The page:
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Position Paper to Social Welfare Department on Proposed Mandatory Reporting Requirement for Suspected Child Abuse Cases

Hong Kong Federation of Women's Centres (HKFWC), since its founding in 1981, has tirelessly committed to promote women's rights at the grassroots level. Due to traditional social norms, carers have needs in various aspects. Unfortunately, lack of support services is still an unsolved problem that hinders carers' personal development. HKFWC is devoted to understanding carers' concerns and introducing gender-specific support services for these caregivers. Through a bottom-up approach, HKFWC hopes to compensate for the society's service gap, for example in occasional childcare services.


Not long ago in April 2021, the Court heard a high-profile child abuse case resulting in the premature death of a 5-year-old girl, raising public awareness of child protection issues. Learning a lesson from this saddening case, the Social Welfare Department put forward a legislative proposal for mandatory reporting of suspected child abuse cases ("Mandatory Reporting"). Children are vulnerable and have little knowledge of self-protection. HKFWC fully supports the notion of enhancing child protection and encouraging early identification of child abuse, but our reservations about the implementation of Mandatory Reporting remain.


Vague Reporting Requirement

Mandatory Reporting stipulates the reporting requirement of "imminent threat of causing serious harm". However reasonable it sounds, there exists different understanding of "serious harm" and "imminent threat". Yet, the consultation papers did not elaborate on the objective definition of these terms. In addition, the accumulated experience of industries tells that an "imminent threat" should point to not only life safety but also mental health and other potential impacts. It is unwise to overlook aspects other than life safety. A vague reporting requirement will cast doubts on industries working closely with children. To avoid law violation, they might report any suspected case without being quite positive themselves child abuse did happen.


Bypassing Effective Multi-disciplinary Cooperation

For a long time, industries have complied with Social Welfare Department's "Protecting Children from Maltreatment – Procedural Guide for Multi-disciplinary Cooperation" in handling suspected child abuse cases. Multi-disciplinary case-based meetings have been held to make plans for any dysfunctional family to receive help and recover. Multidisciplinary cooperation has been successful thanks to different sectors' contribution to complement one another. What must be emphasized here is that it takes more than one profession, let alone an individual, to determine whether a family is dysfunctional. Apparently, the consultation paper failed to acknowledge this. It seems to expect the listed professionals could make their judgement alone and file a report if necessary.[1] In other words, the whole of the investigation duty will fall on an individual professional instead of a multidisciplinary task force. The burden on social workers and other professionals working closely with children will be overwhelming. It is therefore hoped that the Department could further explain the procedural matter.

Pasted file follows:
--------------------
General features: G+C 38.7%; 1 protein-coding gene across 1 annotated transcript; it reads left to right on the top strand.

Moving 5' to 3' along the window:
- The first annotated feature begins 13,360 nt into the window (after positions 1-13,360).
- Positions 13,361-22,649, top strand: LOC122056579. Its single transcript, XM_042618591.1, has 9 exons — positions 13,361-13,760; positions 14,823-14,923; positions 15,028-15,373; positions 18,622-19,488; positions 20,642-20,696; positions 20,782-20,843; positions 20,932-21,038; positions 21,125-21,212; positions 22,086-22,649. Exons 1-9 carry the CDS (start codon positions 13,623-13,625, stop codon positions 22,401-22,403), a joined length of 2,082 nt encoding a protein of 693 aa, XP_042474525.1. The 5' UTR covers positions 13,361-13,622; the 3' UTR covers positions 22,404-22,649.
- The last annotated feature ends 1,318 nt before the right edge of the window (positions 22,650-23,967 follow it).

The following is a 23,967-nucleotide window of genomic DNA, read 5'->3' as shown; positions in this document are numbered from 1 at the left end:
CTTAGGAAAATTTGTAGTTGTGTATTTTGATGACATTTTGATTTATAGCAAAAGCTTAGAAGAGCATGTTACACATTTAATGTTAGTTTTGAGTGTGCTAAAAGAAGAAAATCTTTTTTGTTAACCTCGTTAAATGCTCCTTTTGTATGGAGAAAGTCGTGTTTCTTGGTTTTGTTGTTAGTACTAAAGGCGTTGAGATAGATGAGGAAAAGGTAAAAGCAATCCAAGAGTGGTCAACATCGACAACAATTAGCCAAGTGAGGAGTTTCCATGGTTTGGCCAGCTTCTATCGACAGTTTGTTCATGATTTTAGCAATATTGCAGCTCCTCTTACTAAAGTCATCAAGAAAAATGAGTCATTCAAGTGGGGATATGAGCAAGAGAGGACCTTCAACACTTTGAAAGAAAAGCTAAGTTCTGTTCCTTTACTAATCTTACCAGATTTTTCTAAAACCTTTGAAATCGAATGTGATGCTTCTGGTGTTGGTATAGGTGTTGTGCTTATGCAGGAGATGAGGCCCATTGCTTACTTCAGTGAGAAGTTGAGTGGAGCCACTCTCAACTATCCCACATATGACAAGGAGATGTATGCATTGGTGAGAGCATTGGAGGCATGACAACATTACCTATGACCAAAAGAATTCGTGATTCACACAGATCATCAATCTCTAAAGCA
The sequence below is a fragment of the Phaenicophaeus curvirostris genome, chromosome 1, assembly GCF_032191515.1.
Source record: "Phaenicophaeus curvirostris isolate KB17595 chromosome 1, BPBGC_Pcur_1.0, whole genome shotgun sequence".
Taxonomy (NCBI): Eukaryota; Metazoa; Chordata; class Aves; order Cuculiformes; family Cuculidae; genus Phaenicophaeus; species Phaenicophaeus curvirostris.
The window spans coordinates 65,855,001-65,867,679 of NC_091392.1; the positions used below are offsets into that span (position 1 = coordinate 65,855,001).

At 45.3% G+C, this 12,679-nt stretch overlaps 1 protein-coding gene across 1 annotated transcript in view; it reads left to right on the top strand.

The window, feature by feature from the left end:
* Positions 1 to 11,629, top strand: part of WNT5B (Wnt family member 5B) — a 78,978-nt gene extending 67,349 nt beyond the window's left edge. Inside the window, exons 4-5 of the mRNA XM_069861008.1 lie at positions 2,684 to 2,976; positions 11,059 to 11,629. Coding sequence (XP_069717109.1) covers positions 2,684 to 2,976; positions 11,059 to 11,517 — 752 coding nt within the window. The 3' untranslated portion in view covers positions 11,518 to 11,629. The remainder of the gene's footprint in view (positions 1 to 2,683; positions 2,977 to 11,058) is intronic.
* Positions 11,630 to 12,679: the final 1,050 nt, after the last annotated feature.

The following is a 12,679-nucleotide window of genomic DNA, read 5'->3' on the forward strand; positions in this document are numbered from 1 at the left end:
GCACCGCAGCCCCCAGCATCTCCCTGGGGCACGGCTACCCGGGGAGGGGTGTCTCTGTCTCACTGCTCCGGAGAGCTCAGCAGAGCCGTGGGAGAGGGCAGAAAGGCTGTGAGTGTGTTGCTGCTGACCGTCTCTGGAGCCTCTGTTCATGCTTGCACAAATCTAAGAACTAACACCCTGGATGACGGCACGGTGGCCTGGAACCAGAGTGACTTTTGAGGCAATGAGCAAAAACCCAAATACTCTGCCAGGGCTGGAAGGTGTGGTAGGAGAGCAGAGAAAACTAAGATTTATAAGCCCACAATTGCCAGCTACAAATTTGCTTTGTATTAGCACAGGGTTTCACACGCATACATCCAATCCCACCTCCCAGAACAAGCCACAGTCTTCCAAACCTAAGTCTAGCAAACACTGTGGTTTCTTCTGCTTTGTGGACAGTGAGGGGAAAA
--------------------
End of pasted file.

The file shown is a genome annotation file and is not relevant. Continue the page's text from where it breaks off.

Prevention is Better Than Cure

Early identification and intervention are by far the most effective means to prevent child abuse. Many organizations have taken the initiative to provide relevant services, but their supply of services is insufficient to fulfill the societal demand. Criminalization of failure to report a child abuse case does not solve this problem. Mandatory Reporting proposed by the Department is remedial and punitive in nature, neglecting the more widely welcomed prevention work. The direct result of inaction in prevention is that child abuse will not be put to an end. The Department should rather sharpen frontline workers' sensitivity to child abuse so that potential child abuse cases could be exposed and intervened. Discussion on the issue should also be added into the curriculum of social worker training, so that students, soon-to-be social workers, could grasp the knowledge more quickly. As for supporting measures, the Department must allocate more resources to increase the number of served families and the service quality.


Deviation from People-Oriented Policy

The Social Welfare Department aims to build friendly relationships with front-line workers for the long-term goal of devising people-oriented service. Now that the Department opts for criminalization of "failure to protect a child" without targeting the core reason of child abuse, Mandatory Reporting is a sheer act of putting a horse before a cart and a disappointment to frontline workers.



Children are the future pillars of the society. The society is duty-bound to ensure child protection. That said, Mandatory Reporting has much room for improvement.

  • To clearly define the terms in the Mandatory Reporting requirements.
  • To allow a multi-disciplinary task force to investigate potential child abuse cases instead of putting the burden on individual frontline workers.
  • To focus more on prevention rather than remedial and punitive measures.
  • To avoid unnecessary criminalization from affecting the relationship between the Department and frontline workers.



Media Enquiry

Mr Alvin Chung

Senior Development Officer
(852) 2748 8105


[1] See point 7 of the consultation paper